stickums placed  in their chapter marking sections, sentences, ideas that
excited, confused, amused, or reminded them of something. They bring their
own issues to the small groups. At least the eight discussion leaders
come well prepared and it is easy to scan the groups and see the yellow
stickums.  My students love this small group process.
 I have a number of different response strategies which I hand out at the
beginning of the year all of which get at what  I place such high value
on-- " Reading and writing float on a sea of talk"( Britton) So for me if
they are going to read anything I try to structure opportunities for
writing and talking and debating the ideas.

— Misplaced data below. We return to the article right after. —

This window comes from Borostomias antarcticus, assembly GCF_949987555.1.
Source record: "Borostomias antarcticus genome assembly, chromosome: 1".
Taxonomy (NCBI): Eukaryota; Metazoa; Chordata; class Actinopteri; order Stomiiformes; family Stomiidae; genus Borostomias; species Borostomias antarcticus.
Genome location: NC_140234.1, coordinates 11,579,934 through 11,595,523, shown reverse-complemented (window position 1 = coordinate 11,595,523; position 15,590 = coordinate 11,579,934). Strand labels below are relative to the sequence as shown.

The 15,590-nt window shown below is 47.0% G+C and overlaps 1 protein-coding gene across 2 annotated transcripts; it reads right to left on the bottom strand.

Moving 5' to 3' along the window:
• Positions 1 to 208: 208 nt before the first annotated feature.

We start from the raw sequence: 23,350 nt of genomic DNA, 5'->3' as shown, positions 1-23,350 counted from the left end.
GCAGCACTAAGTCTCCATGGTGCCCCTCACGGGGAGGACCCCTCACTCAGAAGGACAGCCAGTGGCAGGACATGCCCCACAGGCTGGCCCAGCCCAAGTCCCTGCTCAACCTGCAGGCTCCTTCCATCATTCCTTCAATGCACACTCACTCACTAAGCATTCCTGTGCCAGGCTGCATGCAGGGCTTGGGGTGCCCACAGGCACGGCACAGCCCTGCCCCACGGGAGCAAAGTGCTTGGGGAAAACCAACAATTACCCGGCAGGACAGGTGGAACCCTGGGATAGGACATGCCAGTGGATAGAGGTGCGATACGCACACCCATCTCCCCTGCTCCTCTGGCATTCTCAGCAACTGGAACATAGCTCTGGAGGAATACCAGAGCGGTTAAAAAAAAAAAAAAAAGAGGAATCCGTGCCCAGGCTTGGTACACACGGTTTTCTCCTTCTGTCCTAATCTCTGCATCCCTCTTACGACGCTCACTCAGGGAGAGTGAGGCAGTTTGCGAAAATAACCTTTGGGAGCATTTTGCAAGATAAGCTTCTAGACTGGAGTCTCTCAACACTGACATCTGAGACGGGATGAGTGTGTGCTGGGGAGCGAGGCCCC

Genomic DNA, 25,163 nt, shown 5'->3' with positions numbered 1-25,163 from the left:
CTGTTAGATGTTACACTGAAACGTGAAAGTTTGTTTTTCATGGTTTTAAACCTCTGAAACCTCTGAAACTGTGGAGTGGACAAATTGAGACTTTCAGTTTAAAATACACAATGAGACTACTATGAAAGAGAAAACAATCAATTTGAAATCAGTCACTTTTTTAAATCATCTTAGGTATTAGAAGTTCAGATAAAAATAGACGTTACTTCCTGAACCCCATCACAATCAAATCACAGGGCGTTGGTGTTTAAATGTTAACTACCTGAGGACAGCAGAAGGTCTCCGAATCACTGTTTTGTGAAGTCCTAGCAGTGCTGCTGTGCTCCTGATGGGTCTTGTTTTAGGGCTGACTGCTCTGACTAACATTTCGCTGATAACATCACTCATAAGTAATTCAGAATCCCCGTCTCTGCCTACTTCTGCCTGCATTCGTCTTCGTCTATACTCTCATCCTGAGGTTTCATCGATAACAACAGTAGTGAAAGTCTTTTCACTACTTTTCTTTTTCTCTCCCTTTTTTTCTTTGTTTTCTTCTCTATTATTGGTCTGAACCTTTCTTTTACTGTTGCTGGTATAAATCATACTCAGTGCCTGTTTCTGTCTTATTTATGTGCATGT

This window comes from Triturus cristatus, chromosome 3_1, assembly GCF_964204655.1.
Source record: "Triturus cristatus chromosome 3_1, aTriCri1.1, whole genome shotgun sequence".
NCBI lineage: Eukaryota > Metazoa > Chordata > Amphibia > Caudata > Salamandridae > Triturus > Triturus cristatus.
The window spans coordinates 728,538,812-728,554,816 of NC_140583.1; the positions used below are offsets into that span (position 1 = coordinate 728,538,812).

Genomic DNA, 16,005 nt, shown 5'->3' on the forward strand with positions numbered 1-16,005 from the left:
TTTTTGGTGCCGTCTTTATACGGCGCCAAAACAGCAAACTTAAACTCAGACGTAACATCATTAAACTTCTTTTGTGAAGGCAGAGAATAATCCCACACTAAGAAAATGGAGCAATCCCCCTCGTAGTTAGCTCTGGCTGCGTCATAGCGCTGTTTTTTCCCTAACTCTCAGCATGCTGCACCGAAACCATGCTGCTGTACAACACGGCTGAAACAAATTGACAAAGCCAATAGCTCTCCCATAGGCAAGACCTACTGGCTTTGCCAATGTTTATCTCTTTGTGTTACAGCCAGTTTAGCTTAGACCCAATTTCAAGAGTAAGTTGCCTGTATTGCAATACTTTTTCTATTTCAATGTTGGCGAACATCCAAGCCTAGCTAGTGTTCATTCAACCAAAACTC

There is a book called Literature Circles by Harvey Danials (I think)
though designed for language arts classes provides interesting ways to
generate classroom discussion that empower students. On of the chapters
looks a the college classroom. Another post referenced one useful format
from this book with students coming to class with different roles:
discussion leader, connector, summarize, passage master, etc.
 A simple versio of this is to have students come to class asked to put
stickums n their text or reading marking  and reflecting on sentences or
sections of the text they found confusing, insightful,  exciting,
personally relevant.
jdiakiw  @  oise.utoronto.ca
Date: Fri, 28 Nov 1997 04:38:50 -0500
From: "N. Benokraitis" <nbenokraitis @ UBMAIL.UBALT.EDU>
Subject: Teaching Strategies
On Thu, 27 Nov 1997, Jerry Diakiw wrote: